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Bicycle Maintenance: Chain Lubrication 101

  • Bicycle Maintenance
Bicycle Maintenance: Chain Lubrication 101

One of the major indications that you need to improve the condition of your cycle is a squeaky chain or rust formation on the drive train and moving parts. The first solution that might come to mind to lubricate a chain might be to use products such as WD40 or oil. While this might work on some metal parts of your cycle, using these on your chain is a definite no.

Before we explain what to use and what not to use to lubricate your chain and transmission, letÌ¢åÛåªs start with answering some basic questions.

How does chain lubrication help your cycle?

Despite what you might think, chain lubrication actually helps improve your ride in more ways than one.

1. Ensures smooth moving parts. This results in silent movement of the chain over the cassette and chain wheel. This is the primary reason youÌ¢åÛåªd want to lubricate your chain. Who likes squeaky chains anyway? Besides smooth moving parts also means it is that much more ideal to ride fast.

2. Prevents rust. Lubricants pretty much form a really really thin layer over the parts itÌ¢åÛåªs used on. This helps prevent rust from forming and increases the life of the components.

3. Reduces wear and tear. As mentioned above, the lubricant forms a layer over the components. This prevents direct metal to metal contact which in turn reduces damage caused by friction.

What are the different types of lubricants (lubes)?

Dry: Dry Lubes are used when the riding conditions are predominantly dry and dusty. The lubricant itself sets up in a dry state even though it might be more on the liquid side at the time of application. The major disadvantage of Dry lubes is that they wash off very easily even with the slightest of rains. They are most effective when the chain is allowed to set for a few hours before the ride once lubricated.

Wet: Wet Lubes, as the name suggests, are ideal for wet conditions. They are traditionally oil based lubes which form a protective film that repels water unlike Dry Lubes. However, the downside to Wet Lubes is that they accumulate dust and gunk very very easily when riding in dry and dusty conditions.

What's not a lube: WD40

WD40 is a water-displacing, rust-removing solvent. While its composition does contain a small amount of lubricant, this works more for metal hinges like doors and windows. A bicycle chain moves much faster and requires much more lubrication. In fact WD40, being a degreaser, removes the lube from your chain hence causing more harm than good. However, one way it can be used is to clean the chain BEFORE lubricating it.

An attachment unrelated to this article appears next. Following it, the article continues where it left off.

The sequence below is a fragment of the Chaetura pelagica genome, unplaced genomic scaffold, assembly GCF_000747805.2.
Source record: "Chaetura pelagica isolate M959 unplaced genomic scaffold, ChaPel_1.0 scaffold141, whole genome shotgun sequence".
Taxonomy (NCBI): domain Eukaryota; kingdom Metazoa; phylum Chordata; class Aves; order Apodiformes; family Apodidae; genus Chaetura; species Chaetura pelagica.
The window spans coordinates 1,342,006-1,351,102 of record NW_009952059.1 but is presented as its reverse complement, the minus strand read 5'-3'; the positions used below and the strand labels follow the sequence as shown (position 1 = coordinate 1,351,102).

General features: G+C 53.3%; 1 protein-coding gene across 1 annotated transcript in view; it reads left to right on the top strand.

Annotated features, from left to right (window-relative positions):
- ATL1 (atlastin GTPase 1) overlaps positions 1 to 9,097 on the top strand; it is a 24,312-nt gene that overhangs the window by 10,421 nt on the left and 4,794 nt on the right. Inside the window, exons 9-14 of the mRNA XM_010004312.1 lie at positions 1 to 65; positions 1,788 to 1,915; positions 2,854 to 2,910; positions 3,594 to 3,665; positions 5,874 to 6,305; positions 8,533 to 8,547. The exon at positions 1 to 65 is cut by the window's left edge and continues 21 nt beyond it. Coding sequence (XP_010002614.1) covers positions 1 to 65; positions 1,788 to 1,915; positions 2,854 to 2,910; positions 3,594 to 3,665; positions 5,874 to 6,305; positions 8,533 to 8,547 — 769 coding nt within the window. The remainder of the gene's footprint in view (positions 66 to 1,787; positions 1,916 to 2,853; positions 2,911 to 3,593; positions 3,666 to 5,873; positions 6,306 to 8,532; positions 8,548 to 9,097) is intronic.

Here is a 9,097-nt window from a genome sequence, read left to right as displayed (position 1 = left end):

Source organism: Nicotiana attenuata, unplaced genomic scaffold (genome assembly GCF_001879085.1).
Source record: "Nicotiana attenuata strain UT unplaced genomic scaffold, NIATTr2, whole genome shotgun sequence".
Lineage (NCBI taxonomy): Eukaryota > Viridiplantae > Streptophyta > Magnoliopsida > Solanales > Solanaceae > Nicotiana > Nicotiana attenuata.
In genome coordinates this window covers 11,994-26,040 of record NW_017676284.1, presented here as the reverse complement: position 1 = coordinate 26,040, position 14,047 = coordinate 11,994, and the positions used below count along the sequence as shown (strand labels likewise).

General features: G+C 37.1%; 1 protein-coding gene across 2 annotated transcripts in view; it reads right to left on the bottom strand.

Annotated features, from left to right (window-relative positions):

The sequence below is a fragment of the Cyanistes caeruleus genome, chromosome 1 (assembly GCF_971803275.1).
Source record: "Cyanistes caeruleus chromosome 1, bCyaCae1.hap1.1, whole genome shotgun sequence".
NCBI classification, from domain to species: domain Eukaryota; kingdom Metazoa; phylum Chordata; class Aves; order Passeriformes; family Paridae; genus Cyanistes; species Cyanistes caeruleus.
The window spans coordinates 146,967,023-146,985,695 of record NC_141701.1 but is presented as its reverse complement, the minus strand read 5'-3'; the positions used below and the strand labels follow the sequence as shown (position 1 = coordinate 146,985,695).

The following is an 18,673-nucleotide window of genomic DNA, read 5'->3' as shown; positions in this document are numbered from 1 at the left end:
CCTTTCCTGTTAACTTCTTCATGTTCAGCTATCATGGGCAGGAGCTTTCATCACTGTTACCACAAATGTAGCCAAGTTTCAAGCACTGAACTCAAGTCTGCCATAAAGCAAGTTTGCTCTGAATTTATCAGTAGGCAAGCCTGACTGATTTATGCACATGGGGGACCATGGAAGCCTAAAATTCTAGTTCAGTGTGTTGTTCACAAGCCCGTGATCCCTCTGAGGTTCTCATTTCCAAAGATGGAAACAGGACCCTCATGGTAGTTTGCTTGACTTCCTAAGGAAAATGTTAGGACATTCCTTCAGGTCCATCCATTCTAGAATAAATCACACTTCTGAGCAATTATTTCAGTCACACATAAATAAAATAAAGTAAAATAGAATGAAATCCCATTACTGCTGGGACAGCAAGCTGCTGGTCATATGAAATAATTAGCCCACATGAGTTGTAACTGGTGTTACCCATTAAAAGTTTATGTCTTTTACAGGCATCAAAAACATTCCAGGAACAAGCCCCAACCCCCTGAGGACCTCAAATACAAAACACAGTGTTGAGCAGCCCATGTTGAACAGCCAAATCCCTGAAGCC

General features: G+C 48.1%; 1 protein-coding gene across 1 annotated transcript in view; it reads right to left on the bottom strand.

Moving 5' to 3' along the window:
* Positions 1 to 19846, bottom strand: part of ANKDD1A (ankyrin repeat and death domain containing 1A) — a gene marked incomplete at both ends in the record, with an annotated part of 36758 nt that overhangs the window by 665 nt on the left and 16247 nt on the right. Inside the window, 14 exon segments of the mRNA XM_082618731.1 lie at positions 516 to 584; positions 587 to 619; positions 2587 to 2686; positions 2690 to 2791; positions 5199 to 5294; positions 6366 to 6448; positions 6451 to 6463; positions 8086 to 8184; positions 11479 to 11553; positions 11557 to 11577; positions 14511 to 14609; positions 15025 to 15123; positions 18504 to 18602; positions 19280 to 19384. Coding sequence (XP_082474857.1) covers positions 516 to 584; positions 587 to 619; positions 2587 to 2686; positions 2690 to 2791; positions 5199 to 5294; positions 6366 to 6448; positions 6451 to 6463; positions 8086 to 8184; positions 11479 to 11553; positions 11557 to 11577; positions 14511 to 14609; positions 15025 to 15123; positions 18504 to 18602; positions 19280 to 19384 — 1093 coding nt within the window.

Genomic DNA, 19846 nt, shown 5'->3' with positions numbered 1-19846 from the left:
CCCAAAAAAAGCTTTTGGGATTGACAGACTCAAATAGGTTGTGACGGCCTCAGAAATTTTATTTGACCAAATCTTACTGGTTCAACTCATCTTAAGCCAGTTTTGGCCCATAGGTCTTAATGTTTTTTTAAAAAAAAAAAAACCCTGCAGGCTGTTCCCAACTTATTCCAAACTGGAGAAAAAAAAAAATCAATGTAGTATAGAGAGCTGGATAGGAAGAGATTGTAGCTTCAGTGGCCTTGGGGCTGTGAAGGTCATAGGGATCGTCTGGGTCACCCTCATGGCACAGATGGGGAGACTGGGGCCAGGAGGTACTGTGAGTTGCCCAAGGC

How to lubricate your chain:

HereÌ¢åÛåªs a step-by-step guide to lubricating your bicycle chain.

This is what you need: 2 pieces of old cloth or rags, soap water and a lubricant

1. Prepare your surroundings.

If this is your first time, chances are things will get messy with the dirt, water and lubricant. It will definitely help to spread some newspapers around if youÌ¢åÛåªre doing this indoors.

2. Wet the cloth.
Take one of the cloths and dampen it with soap water. The reason you're doing this is because a damp cloth will be able to clean off more than a dry cloth.

3. Clean the chain.
While holding the wet cloth around the chain, pedal backward to run the entire chain through the cloth a couple of times. You can also use WD40 to remove the dirt and grease on it. This ought to clean up the chain well and prepare it for the lubricant.

4. Lubricate.
Apply the lubricant on each of the links on the chain. This can be done while rotating the pedal backwards like in the previous step. The part you're aiming for is the pin on each link. (Look at the diagram to understand better)

5. Wipe off excess.
Use the other dry cloth to wipe off any excess lubricant on the chain. We do this so because extra lubricant can attract dust particles which can accumulate and harm the chain and cassette. Once this is complete, your cycle is good to go.

You can even watch this video to understand better.

How often should you lube your chain?

The answer to this relies completely on you. It depends on the frequency of your rides and the length of your rides. There are people who lubricate once or twice a month, and there are those who lubricate after 10-15 hours of riding. Whatever floats your boat. You will be able to tell if the bicycle needs lubrication just by riding it or listening out for the moving parts.

While thatÌ¢åÛåªs how you can tell if your bicycle needs lubricating, an easy way to tell if youÌ¢åÛåªre over doing it is to watch out for the formation of whatÌ¢åÛåªs called Ì¢åÛå÷gunkÌ¢åÛåª. This is basically a mixture of excess lubricant and dirt.

So that pretty much wraps up all the basics you need to know about bicycle chain lubrication. Remember, using lubricants might be a small investment now but it is certainly going to make you happy and save you a lot of money in the long run.

By Satish Narayanan


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